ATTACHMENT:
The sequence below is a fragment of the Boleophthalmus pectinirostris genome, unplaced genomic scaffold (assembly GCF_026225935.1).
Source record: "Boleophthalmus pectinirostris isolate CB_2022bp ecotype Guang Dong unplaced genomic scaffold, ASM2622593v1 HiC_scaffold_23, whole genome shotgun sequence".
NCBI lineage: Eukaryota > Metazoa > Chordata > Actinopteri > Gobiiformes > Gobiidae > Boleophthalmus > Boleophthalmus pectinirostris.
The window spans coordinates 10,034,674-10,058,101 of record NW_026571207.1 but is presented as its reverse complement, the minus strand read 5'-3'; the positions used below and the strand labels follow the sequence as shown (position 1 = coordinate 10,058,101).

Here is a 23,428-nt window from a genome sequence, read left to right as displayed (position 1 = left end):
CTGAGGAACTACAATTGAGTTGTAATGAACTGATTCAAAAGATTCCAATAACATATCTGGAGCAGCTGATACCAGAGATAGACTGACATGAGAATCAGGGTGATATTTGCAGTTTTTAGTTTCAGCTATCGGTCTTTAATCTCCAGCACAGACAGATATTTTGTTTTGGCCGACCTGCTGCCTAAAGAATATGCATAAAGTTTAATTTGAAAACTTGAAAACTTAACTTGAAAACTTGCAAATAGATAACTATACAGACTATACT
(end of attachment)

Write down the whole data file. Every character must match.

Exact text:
The sequence below is a fragment of the Boleophthalmus pectinirostris genome, unplaced genomic scaffold (assembly GCF_026225935.1).
Source record: "Boleophthalmus pectinirostris isolate CB_2022bp ecotype Guang Dong unplaced genomic scaffold, ASM2622593v1 HiC_scaffold_23, whole genome shotgun sequence".
NCBI lineage: Eukaryota > Metazoa > Chordata > Actinopteri > Gobiiformes > Gobiidae > Boleophthalmus > Boleophthalmus pectinirostris.
The window spans coordinates 10,034,674-10,058,101 of record NW_026571207.1 but is presented as its reverse complement, the minus strand read 5'-3'; the positions used below and the strand labels follow the sequence as shown (position 1 = coordinate 10,058,101).

Here is a 23,428-nt window from a genome sequence, read left to right as displayed (position 1 = left end):
CTGAGGAACTACAATTGAGTTGTAATGAACTGATTCAAAAGATTCCAATAACATATCTGGAGCAGCTGATACCAGAGATAGACTGACATGAGAATCAGGGTGATATTTGCAGTTTTTAGTTTCAGCTATCGGTCTTTAATCTCCAGCACAGACAGATATTTTGTTTTGGCCGACCTGCTGCCTAAAGAATATGCATAAAGTTTAATTTGAAAACTTGAAAACTTAACTTGAAAACTTGCAAATAGATAACTATACAGACTATACT